The Yorkshire Post says: HS2 must work with its critics - better communication is key

The chairman of HS2 Ltd is aware of the need to keep disruption to a minimum.
The chairman of HS2 Ltd is aware of the need to keep disruption to a minimum.
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At a time when more details are emerging daily about the disruption that the construction of the high-speed rail route will cause to daily life in many UK communities, including those in Yorkshire, it is reassuring to learn that the head of HS2 Ltd is aware of the need to keep the impact to a minimum.

As documents reveal that the creation of the £56bn line will involve the closures and diversion of some of the region’s busiest roads, in addition to the demolition of homes and businesses already outlined, Sir Terry Morgan recognises that his organisation needs to work hard to make sure construction “isn’t just disruptive” and people are treated fairly if they’re inconvenienced.

HS2 chairman Sir Terry Morgan: I will listen to Yorkshire’s concerns

While his statement in The Yorkshire Post is helpful, these words must be followed with meaningful action to mitigate the impact of HS2 on adversely affected communities in this region.

Given the scale of the infrastructure project, its challenges were always going to be formidable in spite of cross-party support for HS2 at the start of its journey.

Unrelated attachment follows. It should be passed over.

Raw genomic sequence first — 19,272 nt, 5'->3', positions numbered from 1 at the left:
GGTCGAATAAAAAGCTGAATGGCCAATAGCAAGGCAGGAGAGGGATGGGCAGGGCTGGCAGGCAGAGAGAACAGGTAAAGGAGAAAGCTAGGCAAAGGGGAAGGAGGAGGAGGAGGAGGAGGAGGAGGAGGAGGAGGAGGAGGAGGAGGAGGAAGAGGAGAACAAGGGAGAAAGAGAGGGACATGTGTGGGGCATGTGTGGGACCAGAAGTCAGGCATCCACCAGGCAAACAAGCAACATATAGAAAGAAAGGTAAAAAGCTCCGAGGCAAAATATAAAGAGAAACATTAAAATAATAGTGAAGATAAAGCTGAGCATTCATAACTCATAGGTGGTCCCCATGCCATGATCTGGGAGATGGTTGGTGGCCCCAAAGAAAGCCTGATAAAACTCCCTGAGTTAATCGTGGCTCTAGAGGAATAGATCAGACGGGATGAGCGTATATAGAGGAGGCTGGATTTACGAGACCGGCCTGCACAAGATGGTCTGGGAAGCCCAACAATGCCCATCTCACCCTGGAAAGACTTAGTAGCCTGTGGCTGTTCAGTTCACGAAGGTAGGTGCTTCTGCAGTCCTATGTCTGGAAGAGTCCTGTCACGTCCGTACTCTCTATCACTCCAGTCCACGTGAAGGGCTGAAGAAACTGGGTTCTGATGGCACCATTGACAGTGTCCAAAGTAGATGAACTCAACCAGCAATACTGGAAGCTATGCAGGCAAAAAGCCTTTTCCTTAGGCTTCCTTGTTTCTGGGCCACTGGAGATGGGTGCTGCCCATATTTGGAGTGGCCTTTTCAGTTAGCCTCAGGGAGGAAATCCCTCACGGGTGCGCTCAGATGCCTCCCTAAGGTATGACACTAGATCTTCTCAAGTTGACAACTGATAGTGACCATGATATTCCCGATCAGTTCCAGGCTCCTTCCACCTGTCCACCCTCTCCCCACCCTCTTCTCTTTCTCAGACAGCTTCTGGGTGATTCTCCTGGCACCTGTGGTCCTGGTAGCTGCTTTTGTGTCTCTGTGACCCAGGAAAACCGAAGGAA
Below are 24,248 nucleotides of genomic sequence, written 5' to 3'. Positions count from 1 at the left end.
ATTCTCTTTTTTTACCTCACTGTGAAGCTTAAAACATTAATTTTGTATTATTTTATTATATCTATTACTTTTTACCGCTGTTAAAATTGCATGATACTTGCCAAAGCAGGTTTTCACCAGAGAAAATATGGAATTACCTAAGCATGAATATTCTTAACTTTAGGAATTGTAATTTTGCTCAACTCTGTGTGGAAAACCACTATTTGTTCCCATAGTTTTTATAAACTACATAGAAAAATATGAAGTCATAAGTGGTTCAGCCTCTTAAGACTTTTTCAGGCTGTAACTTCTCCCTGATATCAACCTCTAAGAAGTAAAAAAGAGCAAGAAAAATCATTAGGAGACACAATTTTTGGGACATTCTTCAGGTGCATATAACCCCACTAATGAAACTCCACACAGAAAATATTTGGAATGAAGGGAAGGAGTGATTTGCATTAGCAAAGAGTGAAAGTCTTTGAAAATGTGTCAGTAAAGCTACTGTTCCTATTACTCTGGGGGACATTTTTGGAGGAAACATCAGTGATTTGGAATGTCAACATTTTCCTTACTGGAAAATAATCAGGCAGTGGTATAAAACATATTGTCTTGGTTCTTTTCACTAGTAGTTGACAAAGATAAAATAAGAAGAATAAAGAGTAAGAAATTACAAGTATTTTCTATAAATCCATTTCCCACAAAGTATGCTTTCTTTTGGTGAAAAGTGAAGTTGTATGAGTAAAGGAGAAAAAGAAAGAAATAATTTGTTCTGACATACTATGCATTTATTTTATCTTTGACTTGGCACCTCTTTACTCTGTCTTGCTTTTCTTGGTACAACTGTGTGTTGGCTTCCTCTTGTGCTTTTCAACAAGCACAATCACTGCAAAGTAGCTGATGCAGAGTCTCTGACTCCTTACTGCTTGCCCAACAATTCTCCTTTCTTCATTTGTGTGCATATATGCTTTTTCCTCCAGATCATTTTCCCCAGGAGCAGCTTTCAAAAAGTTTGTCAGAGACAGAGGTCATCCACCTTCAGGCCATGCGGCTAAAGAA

Read more: HS2 construction ‘may affect quality of life in Yorkshire communities’

But with growing scepticism about the scheme, including concerns from some Labour MPs that the plan fails to address the economic needs of the North, the company responsible for HS2 must do a better job of making the case for the wide benefits of the line – including a “jobs and skills boom” and greater capacity on the rest of the rail network – that Sir Terry sets out today.

Read more: All the Yorkshire communities set to be bulldozed for HS2 development - and every road closure and delay

As plans are drawn up for how regions and cities can take advantage of HS2, the organisation has to communicate better with the wider public about both the opportunities and the inevitable disruption or risk further undermining fragile public confidence in the scheme. If Sir Terry’s team fail to do so, they will play into the hands of those opponents who believe the more pressing priority should be improvements to existing commuter services in Yorkshire.